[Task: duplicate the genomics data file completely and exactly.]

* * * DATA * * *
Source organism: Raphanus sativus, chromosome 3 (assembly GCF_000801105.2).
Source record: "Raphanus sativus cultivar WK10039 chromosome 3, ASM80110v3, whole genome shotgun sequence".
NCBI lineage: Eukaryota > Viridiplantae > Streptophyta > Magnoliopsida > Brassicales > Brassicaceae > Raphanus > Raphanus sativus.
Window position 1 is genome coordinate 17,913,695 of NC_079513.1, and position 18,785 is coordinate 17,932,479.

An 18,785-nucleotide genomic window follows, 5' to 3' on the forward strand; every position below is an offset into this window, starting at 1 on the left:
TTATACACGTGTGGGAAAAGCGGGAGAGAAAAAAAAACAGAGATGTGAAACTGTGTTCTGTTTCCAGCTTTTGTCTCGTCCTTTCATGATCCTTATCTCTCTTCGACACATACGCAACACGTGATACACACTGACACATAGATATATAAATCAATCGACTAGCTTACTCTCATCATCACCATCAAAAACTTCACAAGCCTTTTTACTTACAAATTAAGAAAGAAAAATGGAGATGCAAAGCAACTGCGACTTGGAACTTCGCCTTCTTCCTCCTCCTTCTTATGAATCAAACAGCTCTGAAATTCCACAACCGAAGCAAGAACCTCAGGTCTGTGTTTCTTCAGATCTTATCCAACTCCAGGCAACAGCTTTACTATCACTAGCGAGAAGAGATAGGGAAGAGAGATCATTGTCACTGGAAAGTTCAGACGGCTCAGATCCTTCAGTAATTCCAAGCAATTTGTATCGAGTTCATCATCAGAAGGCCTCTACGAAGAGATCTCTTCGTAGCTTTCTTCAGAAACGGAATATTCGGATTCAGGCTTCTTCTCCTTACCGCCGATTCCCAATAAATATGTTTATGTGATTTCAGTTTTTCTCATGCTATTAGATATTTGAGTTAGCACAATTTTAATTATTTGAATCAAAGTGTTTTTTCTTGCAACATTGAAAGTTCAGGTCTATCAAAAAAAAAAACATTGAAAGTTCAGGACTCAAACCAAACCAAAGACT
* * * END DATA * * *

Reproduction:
Source organism: Raphanus sativus, chromosome 3 (assembly GCF_000801105.2).
Source record: "Raphanus sativus cultivar WK10039 chromosome 3, ASM80110v3, whole genome shotgun sequence".
NCBI lineage: Eukaryota > Viridiplantae > Streptophyta > Magnoliopsida > Brassicales > Brassicaceae > Raphanus > Raphanus sativus.
Window position 1 is genome coordinate 17,913,695 of NC_079513.1, and position 18,785 is coordinate 17,932,479.

An 18,785-nucleotide genomic window follows, 5' to 3' on the forward strand; every position below is an offset into this window, starting at 1 on the left:
TTATACACGTGTGGGAAAAGCGGGAGAGAAAAAAAAACAGAGATGTGAAACTGTGTTCTGTTTCCAGCTTTTGTCTCGTCCTTTCATGATCCTTATCTCTCTTCGACACATACGCAACACGTGATACACACTGACACATAGATATATAAATCAATCGACTAGCTTACTCTCATCATCACCATCAAAAACTTCACAAGCCTTTTTACTTACAAATTAAGAAAGAAAAATGGAGATGCAAAGCAACTGCGACTTGGAACTTCGCCTTCTTCCTCCTCCTTCTTATGAATCAAACAGCTCTGAAATTCCACAACCGAAGCAAGAACCTCAGGTCTGTGTTTCTTCAGATCTTATCCAACTCCAGGCAACAGCTTTACTATCACTAGCGAGAAGAGATAGGGAAGAGAGATCATTGTCACTGGAAAGTTCAGACGGCTCAGATCCTTCAGTAATTCCAAGCAATTTGTATCGAGTTCATCATCAGAAGGCCTCTACGAAGAGATCTCTTCGTAGCTTTCTTCAGAAACGGAATATTCGGATTCAGGCTTCTTCTCCTTACCGCCGATTCCCAATAAATATGTTTATGTGATTTCAGTTTTTCTCATGCTATTAGATATTTGAGTTAGCACAATTTTAATTATTTGAATCAAAGTGTTTTTTCTTGCAACATTGAAAGTTCAGGTCTATCAAAAAAAAAAACATTGAAAGTTCAGGACTCAAACCAAACCAAAGACT